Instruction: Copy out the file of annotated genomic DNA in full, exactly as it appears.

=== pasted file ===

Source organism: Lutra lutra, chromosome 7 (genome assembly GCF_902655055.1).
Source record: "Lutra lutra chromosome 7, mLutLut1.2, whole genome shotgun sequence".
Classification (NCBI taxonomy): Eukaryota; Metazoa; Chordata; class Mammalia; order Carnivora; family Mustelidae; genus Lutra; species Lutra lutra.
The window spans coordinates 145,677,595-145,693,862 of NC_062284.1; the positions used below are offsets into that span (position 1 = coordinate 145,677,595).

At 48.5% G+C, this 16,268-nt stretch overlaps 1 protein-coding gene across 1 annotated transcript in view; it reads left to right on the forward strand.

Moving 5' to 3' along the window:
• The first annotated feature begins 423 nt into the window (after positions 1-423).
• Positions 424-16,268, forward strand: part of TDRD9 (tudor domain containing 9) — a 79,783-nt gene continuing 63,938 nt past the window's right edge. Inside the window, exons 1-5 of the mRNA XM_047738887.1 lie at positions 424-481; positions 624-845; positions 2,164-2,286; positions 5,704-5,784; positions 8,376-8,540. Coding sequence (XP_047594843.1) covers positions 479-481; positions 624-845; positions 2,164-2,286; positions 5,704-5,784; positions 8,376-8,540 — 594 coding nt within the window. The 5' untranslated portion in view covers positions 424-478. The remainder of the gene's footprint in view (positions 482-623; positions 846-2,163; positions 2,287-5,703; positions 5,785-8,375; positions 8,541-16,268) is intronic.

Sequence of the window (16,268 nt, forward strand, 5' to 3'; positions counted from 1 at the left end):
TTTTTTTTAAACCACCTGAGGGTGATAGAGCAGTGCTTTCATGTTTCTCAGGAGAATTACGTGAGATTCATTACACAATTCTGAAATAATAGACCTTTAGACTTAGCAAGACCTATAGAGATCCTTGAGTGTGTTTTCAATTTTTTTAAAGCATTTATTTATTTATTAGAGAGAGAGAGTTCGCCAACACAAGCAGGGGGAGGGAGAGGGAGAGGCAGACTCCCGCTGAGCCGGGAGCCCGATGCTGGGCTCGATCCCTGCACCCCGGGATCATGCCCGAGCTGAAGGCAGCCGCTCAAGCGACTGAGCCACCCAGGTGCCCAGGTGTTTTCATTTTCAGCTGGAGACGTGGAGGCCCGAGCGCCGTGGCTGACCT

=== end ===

Source organism: Lutra lutra, chromosome 7 (genome assembly GCF_902655055.1).
Source record: "Lutra lutra chromosome 7, mLutLut1.2, whole genome shotgun sequence".
Classification (NCBI taxonomy): Eukaryota; Metazoa; Chordata; class Mammalia; order Carnivora; family Mustelidae; genus Lutra; species Lutra lutra.
The window spans coordinates 145,677,595-145,693,862 of NC_062284.1; the positions used below are offsets into that span (position 1 = coordinate 145,677,595).

At 48.5% G+C, this 16,268-nt stretch overlaps 1 protein-coding gene across 1 annotated transcript in view; it reads left to right on the forward strand.

Moving 5' to 3' along the window:
• The first annotated feature begins 423 nt into the window (after positions 1-423).
• Positions 424-16,268, forward strand: part of TDRD9 (tudor domain containing 9) — a 79,783-nt gene continuing 63,938 nt past the window's right edge. Inside the window, exons 1-5 of the mRNA XM_047738887.1 lie at positions 424-481; positions 624-845; positions 2,164-2,286; positions 5,704-5,784; positions 8,376-8,540. Coding sequence (XP_047594843.1) covers positions 479-481; positions 624-845; positions 2,164-2,286; positions 5,704-5,784; positions 8,376-8,540 — 594 coding nt within the window. The 5' untranslated portion in view covers positions 424-478. The remainder of the gene's footprint in view (positions 482-623; positions 846-2,163; positions 2,287-5,703; positions 5,785-8,375; positions 8,541-16,268) is intronic.

Sequence of the window (16,268 nt, forward strand, 5' to 3'; positions counted from 1 at the left end):
TTTTTTTTAAACCACCTGAGGGTGATAGAGCAGTGCTTTCATGTTTCTCAGGAGAATTACGTGAGATTCATTACACAATTCTGAAATAATAGACCTTTAGACTTAGCAAGACCTATAGAGATCCTTGAGTGTGTTTTCAATTTTTTTAAAGCATTTATTTATTTATTAGAGAGAGAGAGTTCGCCAACACAAGCAGGGGGAGGGAGAGGGAGAGGCAGACTCCCGCTGAGCCGGGAGCCCGATGCTGGGCTCGATCCCTGCACCCCGGGATCATGCCCGAGCTGAAGGCAGCCGCTCAAGCGACTGAGCCACCCAGGTGCCCAGGTGTTTTCATTTTCAGCTGGAGACGTGGAGGCCCGAGCGCCGTGGCTGACCT